Walker prepared to launch a statewide tour Wednesday where he will begin to unveil his agenda for a third term. He posted a series of tweets shortly after polls closed, touting the cutting of $8 billion in taxes and taking on "big government unions" and promising more to come.
Evers was the only one of eight Democratic candidates to have won statewide before. He's in his third term as state superintendent, first elected in 2009, and focused his campaign squarely on Walker. He argued the governor has failed public schools while diverting funding to expand private voucher schools.
Evers said in an interview after his win that to beat Walker he will attack him on his record and talk about issues important to Wisconsin voters including education, national resources, jobs and health care.
"All the things, frankly, Scott Walker has failed at," Evers said.
Evers, who was criticized by some Democrats for not being inspiring enough, downplayed concerns he couldn't defeat Walker.
"I am who I am, that's what I say," Evers said. "I will take the fight to Scott Walker but I will also be equally passionate about the issues. I never believe that shouting is necessary or that talking loud is connected to leadership."
Republicans have portrayed Evers, 66, as a bureaucrat who wasn't aggressive enough in revoking licenses from teachers accused of wrongdoing in the classroom. The Wisconsin Republican Party unveiled a new $500,000 television attack ad minutes after Evers won that accused Evers of failing to keep kids safe.
Evers has worked with Walker on some education issues in the past, even praising his most recent state budget as "kid friendly." But Evers also signed the petition to recall Walker in 2012 in the fight over collective bargaining rights for teachers and other public workers.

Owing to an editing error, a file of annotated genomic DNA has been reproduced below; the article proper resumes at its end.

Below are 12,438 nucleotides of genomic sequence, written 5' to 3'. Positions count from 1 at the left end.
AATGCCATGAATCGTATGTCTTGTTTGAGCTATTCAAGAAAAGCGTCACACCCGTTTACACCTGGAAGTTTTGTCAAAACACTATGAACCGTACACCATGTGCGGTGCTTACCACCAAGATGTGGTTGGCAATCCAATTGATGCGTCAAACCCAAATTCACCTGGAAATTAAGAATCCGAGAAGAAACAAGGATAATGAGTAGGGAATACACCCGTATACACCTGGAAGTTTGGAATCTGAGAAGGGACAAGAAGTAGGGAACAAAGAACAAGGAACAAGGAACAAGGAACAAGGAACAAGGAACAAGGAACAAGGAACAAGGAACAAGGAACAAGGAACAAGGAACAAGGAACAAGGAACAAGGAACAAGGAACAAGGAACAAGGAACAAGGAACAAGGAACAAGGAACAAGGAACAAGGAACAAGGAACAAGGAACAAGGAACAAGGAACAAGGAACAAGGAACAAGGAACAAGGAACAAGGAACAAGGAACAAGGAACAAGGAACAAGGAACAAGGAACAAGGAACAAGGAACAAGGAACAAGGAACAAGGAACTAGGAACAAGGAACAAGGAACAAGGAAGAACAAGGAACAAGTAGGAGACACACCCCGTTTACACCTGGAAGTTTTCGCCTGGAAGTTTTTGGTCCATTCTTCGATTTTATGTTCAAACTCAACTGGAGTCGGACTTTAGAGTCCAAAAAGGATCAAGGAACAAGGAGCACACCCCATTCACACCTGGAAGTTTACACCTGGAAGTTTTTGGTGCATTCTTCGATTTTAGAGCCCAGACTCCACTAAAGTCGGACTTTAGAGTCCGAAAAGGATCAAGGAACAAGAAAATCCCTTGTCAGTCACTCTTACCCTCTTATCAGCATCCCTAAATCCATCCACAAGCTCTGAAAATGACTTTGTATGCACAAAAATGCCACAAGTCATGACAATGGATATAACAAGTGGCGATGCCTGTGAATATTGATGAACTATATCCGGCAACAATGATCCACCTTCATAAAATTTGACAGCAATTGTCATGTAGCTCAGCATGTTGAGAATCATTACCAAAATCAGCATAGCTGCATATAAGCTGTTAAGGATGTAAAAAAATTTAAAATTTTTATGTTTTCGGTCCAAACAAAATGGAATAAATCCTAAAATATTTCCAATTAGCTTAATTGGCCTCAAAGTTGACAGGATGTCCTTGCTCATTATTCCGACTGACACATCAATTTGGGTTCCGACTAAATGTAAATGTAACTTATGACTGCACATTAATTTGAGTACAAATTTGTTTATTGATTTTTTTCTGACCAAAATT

Charlie and Ann Campbell, a married couple in Madison, both voted for Evers. They were among several Evers supporters who said they saw him as the most electable Democrat.
"We love him because he's strong on education, personable and knowledgeable," said Charlie Campbell, 80, a retired nurse anesthetist.
Robert Michalski, 64, a Democrat who lives in St. Francis and is retired, said Evers has the best chance of beating Walker.
"I was trying to figure who's got the strongest possibility of winning, was the one thing. And the other part was, he seems like the smartest," Michalski said.
Walker has built up a big financial advantage for his re-election bid, and run more than a dozen television ads touting his record of the past eight years. The Democratic Governors Association, fearful that whoever wins the primary will emerge broke, has been working to shore up money and other support that the nominee can access immediately.
Evers and the other Democratic candidates were largely united on the issues: opposing a potential $10 billion Foxconn Technology Group development Walker secured with President Donald Trump's administration, supporting the legalization of marijuana, and scaling back Walker's signature Act 10 law that effectively ended collective bargaining for public workers.
Only four of the other seven Democratic candidates raised enough money to run TV ads in the days leading up to the primary: former state Rep. Kelda Roys, state firefighter union leader Mahlon Mitchell, former state party leader Matt Flynn and Madison Mayor Paul Soglin.
State Sen. Kathleen Vinehout, political activist Mike McCabe and corporate attorney Josh Pade weren't able to advertise on TV.